‘Star Wars’ and Its Bizarre Musical Legacy
On May 4th, the most annoying of all sci-fi holidays, we paid tribute to the greatest trilogy — and the most disappointing trilogy — of all time, all under the banner of Star Wars. While those iconic John Williams scores have come to mean way more than originally intended, the Star Wars series has also played host to a lot of music during its tenure in the zeitgeist. Behold, we dive into the rich musical history of Star Wars, VR sex for Wookiees and, of course, Jizz music.
It's hard to argue that John Williams’ score isn’t the most iconic in American film history — be it the sense of wonder the main theme immediately evokes or the characterization that “The Imperial March” gives Darth Vader and the Empire. Even in the horrible prequels, Williams’ music gave certain scenes a sense of legitimacy that the actual story didn’t. “Duel of the Fates” and “Anakin vs. Obi-Wan” are able to hang with the rest of the series discography. Each composition is a wellspring of childhood memories, and a piece of Star Wars media just doesn’t feel the same without him.
STAR WARS HEADSPACE
Clearly, Star Wars is a wealth of inspiration for aspiring artists, be it musically, visually or beyond. It’s also a huge bringer of wealth for Disney and Lucasfilm, and sometimes these things don’t mix too well. Last year, Disney tapped various electronic artists to put together Star Wars Headspace, a compilation of tracks vaguely inspired by the series. The album pretty much runs the gamut of quality — it seems like big-room brocore artists like Kaskade and Claude VonStroke found scraps lying around on their computers and threw on some samples from the movie. On the other hand, guys like Bonobo and Shlohmo brought a sense of quiet and space, evoking images of cool Tatooine nights amidst the ambient sounds of droids in the background.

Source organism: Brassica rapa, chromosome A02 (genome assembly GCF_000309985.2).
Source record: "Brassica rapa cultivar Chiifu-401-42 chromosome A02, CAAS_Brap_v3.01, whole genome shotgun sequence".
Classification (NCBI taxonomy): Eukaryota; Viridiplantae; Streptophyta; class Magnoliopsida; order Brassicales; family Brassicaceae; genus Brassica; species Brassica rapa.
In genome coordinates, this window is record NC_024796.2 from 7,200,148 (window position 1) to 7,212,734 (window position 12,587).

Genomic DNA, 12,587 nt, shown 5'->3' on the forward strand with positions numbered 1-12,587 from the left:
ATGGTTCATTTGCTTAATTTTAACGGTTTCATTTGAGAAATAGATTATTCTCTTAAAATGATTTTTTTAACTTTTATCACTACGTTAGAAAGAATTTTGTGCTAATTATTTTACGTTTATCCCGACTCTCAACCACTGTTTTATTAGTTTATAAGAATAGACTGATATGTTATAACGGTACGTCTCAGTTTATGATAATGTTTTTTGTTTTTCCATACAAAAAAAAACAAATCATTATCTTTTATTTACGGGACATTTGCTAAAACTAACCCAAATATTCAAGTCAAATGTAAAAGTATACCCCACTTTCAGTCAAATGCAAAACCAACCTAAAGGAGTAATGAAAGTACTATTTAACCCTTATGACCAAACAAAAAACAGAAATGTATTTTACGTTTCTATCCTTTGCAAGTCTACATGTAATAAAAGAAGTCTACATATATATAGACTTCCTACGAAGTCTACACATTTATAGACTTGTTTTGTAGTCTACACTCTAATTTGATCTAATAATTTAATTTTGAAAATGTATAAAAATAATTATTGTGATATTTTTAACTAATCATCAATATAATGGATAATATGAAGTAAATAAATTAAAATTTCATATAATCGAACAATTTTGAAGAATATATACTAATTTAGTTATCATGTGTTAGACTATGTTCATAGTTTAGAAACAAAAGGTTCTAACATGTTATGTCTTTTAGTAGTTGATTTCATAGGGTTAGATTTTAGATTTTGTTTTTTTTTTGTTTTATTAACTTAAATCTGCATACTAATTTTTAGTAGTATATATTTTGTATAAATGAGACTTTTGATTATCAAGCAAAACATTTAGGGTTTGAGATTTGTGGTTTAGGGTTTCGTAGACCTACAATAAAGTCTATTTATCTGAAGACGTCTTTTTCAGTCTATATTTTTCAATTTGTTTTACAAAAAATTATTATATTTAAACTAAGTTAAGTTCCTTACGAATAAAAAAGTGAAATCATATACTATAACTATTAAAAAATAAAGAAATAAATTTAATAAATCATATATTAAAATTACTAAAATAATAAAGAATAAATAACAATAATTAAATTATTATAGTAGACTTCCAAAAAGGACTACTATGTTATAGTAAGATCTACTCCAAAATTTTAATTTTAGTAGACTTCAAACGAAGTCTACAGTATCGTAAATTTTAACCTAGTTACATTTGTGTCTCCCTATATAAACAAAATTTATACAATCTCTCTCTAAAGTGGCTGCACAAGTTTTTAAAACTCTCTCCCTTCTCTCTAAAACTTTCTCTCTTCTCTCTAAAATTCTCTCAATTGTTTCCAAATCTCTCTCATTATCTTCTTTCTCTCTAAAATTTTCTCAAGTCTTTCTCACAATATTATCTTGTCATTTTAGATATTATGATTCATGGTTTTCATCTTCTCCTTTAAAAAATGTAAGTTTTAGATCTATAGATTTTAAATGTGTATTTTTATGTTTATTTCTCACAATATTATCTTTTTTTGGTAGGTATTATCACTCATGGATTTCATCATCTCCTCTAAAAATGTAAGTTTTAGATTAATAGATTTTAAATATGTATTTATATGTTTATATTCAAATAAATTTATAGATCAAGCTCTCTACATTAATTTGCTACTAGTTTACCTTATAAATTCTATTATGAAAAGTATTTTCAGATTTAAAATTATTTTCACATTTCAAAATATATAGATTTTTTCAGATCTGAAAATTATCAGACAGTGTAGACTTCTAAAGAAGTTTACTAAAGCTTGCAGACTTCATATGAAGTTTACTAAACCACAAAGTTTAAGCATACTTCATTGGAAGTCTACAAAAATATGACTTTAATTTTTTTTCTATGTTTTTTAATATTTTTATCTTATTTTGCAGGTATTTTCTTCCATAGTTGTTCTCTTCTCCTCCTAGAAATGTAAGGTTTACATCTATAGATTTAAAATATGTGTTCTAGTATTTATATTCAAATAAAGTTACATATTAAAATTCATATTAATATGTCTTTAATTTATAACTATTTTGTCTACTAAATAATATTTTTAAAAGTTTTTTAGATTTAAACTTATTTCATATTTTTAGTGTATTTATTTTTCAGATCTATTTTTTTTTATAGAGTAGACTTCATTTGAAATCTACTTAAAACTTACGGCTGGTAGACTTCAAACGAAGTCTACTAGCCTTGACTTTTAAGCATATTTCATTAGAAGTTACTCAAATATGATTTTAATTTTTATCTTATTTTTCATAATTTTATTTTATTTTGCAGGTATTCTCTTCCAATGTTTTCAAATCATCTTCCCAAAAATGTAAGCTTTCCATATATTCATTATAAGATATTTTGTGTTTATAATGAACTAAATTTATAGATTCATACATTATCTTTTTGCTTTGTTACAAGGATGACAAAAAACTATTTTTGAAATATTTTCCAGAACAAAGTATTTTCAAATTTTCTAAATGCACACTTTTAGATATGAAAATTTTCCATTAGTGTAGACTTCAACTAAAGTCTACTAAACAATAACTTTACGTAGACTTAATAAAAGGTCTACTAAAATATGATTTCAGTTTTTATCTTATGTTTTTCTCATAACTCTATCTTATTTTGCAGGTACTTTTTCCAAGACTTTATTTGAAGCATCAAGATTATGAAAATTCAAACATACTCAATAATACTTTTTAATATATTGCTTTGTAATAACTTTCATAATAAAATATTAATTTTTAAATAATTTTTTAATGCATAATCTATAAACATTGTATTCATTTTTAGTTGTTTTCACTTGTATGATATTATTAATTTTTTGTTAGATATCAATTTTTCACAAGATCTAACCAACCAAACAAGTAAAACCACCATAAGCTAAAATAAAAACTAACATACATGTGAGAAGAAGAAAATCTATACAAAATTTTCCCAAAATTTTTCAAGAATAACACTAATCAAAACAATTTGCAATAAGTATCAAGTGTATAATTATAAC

Did you know that there are at least 36 different genres of music in the Star Wars universe, according to (yes, this is a real thing) Wookieepedia? The best one, hands down, is Jizz music, probably best known as being played in the Mos Eisley cantina in A New Hope or as part of Jabba the Hutt's party band in Return of the Jedi. Did you know that the great Max Rebo (of Jabba the Hutt entertainment fame) is a Jizz master? You can’t tell me that Jizz isn’t your favorite style of music from that series. The only way it could be better is if they somehow resurrected the great Cab Calloway and combined the greatest genres of music known to man, Jizz and Scat. It would be incredible to hear Calloway just Scat all over that Jizz.
SUPERNOVA, “CHEWBACCA SONG”
WHAT A WOOKIEE!!! A ridiculous classic from an utterly Star Wars obsessed film, Clerks.
STAR WARS HOLIDAY SPECIAL: JEFFERSON STARSHIP "LIGHT THE SKY ON FIRE"
Grace Slick is nowhere to be found in this abomination from the 1978 Star Wars Holiday Special, and rightfully so. The performance of Jefferson Starship's "Light the Sky on Fire" plays out like a shitty pop / hard rock act from the '70s would: by the numbers, complete with a Derek Smalls lookalike. Also, they sing into lightsabers. SMGDH. SIDE NOTE: Anyone ever notice how much Marty Balin looks like Fredo Corleone?